‘The Beekeeper’ Review – Jason Statham Is Hollywood’s Last Action Star
If we’re being honest with ourselves, nothing much has really changed with Jason Statham’s career over the last 20 years. He’s the guy who audiences pay money to see punch and kick people for roughly two hours. While Statham doesn’t have any new tricks up his bag, his work has remained consistent over the last several years.
Whether you like him or not, Statham is one of the few action stars we have left in Hollywood, having had a stretch of good movies such as Wrath and Man — a film that proves that as long Statham is still punching people in the face, audiences are willing to watch; as long as he is staying clear of franchises, that is.
This time around he rejoins Kurt Wimmer and David Ayer for The Beekeeper — a film produced by Miramax and distributed by MGM Amazon.
In this film, Statham plays Adam Clay — a former operative of a secret organization known as the Beekeepers. When his friend Eloise Parker, played by Phylicia Rashad, commits suicide after falling for a massive phishing scam, Clay sets out to get revenge on the company responsible.
Even after burning the said company to the ground, he’s not satisfied — Clay is determined to make sure that the people involved in this scam will never scam anyone else ever again.
The only way to make sure that doesn’t happen is to get the man financing the operation from the top: Derek Danforth, Played by The Hunger Games star Josh Hutcherson, Danforth becomes Clay’s ultimate target, as he is the person pulling the strings of the entire scam. As long as Statham is on his A-game, the film has a very hard time disappointing its audience.
The plot certainly isn’t anything new that we haven’t seen before. The set up here is that Statham’s character plays an operative from a secret government organization who takes care of the tough problems the government doesn’t want on their books.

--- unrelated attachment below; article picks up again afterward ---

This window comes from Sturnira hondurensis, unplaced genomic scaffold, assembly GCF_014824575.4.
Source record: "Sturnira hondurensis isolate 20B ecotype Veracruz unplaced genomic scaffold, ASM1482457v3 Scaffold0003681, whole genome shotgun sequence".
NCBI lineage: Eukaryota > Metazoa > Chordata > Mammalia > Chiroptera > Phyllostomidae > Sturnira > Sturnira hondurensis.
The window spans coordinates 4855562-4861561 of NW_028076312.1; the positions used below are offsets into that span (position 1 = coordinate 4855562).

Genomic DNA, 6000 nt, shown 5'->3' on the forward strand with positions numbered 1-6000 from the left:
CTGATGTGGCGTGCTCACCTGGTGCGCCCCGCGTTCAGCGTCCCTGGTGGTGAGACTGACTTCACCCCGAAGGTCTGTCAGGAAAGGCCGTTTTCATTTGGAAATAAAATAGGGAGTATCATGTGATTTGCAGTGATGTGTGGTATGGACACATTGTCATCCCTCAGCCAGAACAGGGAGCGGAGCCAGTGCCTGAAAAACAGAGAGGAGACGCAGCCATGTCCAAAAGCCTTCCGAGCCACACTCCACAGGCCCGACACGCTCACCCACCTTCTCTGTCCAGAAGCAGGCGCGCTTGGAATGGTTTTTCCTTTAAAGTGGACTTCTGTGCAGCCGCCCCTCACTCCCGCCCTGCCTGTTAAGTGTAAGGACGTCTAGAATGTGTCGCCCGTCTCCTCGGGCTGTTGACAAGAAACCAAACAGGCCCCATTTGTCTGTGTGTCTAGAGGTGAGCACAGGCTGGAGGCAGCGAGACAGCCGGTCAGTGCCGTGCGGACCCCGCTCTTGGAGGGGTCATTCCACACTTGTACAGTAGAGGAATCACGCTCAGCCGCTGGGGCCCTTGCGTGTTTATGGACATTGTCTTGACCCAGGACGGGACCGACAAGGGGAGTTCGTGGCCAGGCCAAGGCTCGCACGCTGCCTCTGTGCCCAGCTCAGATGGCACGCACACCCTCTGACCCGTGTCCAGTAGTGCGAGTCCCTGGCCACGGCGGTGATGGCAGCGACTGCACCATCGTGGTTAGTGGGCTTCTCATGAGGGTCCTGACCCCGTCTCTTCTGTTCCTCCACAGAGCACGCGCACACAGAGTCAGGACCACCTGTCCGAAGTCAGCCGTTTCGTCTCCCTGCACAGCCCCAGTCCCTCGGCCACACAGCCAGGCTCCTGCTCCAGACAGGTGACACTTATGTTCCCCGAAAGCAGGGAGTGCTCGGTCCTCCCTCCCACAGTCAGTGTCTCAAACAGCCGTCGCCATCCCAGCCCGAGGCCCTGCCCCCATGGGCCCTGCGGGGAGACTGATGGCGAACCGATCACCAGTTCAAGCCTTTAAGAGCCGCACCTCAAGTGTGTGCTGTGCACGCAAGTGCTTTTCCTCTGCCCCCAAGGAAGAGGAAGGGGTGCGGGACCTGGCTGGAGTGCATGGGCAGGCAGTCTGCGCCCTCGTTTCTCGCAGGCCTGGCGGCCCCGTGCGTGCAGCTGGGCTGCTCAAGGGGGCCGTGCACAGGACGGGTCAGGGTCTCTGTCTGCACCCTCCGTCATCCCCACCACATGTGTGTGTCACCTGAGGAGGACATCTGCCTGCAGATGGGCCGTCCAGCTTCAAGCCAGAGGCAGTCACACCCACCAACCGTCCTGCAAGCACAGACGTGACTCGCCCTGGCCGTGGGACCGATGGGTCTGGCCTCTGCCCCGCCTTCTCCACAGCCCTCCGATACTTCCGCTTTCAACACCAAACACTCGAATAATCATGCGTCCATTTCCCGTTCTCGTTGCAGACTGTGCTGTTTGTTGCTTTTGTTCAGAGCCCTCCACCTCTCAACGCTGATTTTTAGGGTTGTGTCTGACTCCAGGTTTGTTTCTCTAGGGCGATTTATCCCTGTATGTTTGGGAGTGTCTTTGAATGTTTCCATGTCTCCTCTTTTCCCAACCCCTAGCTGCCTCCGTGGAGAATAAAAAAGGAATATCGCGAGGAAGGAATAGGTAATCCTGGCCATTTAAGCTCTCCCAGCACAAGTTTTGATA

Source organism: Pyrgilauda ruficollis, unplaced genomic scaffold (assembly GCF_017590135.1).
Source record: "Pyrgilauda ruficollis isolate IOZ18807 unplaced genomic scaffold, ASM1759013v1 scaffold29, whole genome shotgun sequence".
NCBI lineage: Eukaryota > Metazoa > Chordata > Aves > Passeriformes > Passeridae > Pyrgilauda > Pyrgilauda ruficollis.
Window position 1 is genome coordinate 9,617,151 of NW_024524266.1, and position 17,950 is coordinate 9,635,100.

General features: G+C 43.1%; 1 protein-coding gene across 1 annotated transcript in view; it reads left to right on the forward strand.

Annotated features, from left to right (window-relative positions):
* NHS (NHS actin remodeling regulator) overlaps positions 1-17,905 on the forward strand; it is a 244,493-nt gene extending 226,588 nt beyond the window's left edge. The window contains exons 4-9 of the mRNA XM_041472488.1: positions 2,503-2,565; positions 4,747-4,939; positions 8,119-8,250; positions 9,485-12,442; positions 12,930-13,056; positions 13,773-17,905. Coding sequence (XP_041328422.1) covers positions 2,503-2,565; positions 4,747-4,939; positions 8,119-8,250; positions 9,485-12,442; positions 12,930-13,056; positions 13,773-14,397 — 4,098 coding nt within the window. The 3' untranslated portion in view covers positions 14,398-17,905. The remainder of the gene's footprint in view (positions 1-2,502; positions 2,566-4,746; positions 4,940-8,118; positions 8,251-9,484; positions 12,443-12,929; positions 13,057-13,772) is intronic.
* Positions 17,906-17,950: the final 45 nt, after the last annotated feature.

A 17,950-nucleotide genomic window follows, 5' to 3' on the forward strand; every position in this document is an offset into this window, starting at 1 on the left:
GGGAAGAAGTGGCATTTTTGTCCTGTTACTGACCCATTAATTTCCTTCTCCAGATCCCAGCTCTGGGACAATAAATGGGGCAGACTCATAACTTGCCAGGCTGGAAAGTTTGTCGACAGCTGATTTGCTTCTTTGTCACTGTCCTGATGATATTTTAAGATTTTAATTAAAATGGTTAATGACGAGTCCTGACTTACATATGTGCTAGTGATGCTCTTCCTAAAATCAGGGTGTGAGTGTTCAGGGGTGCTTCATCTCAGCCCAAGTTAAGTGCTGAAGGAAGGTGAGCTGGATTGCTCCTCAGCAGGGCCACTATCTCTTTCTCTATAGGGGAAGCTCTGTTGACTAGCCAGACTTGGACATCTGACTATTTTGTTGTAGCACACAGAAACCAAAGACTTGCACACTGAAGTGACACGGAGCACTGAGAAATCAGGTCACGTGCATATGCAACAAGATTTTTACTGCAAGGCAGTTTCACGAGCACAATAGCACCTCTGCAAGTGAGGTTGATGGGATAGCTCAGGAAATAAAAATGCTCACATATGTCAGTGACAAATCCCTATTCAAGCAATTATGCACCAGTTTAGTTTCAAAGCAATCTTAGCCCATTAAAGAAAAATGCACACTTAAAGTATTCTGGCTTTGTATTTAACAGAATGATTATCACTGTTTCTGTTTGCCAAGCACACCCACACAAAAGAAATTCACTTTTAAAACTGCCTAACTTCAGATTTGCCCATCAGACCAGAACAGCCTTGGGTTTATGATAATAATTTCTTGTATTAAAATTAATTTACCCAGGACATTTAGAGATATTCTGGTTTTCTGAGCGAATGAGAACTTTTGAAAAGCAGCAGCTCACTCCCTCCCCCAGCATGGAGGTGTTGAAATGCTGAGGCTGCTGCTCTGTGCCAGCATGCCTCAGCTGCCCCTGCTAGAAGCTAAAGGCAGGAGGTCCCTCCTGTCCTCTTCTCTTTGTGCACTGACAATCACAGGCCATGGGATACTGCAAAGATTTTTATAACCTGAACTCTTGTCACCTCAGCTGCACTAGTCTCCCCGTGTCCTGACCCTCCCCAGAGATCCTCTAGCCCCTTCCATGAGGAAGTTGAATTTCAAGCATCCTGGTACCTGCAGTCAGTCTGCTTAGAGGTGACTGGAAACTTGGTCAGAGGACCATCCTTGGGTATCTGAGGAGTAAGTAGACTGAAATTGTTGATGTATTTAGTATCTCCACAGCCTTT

The Beekeeper is a film that cuts all the fat out and goes straight into the meat of the story — properly establishing the relationship that Adam has with Eloise and doing an outstanding job at giving the audience a legitimate reason to hate the villains; a bunch of rich scammers who shamelessly target the weakest, poorest, and oldest among us all.
Because the bad guys are so villainous, every punch that Statham delivers in the film has a satisfying, almost therapeutic reaction to this audience. The biggest knock on this film, however, is the supporting cast.
As the villain of the film, Hutcherson plays a weird mix between Logan Paul and Hunter Biden; both completely unlikable and grimy as a character. However, other stars don’t really live up to their expectation.
Jeremy Irons is in the film as almost the former-CIA-father-figure to Hutcherson’s character. Outside of a couple of scenes, Irons really doesn’t have much of a presence in the movie. The film makes it seem as if his character was meant for a bigger role but just never came through.
Emmy Raver-Lampman plays an FBI agent in the film. However, you never truly buy her as the role she’s supposed to be playing; in some scenes, it feels like the film is coming to a screeching halt every time she appeared. Then you had Jemma Redgrave playing the President of the United States despite clearly having a British accent in the film. Minnie Driver is in the film for a couple of shots that she probably filmed on her lunch break, and the list goes on.
At the end of the day, The Beekeeper lives and dies with Jason Statham. Fortunately, he’s a good enough of a leading man to mask a lot of the flaws in the story. With that said, this is certainly not a bad film. Most audiences are only going to be looking for an over-the-top action film that they can enjoy, and there’s certainly enough good in this movie to be enjoyable.
When it’s all said and done, The Beekeeper is a fun movie and a great way to start off 2024.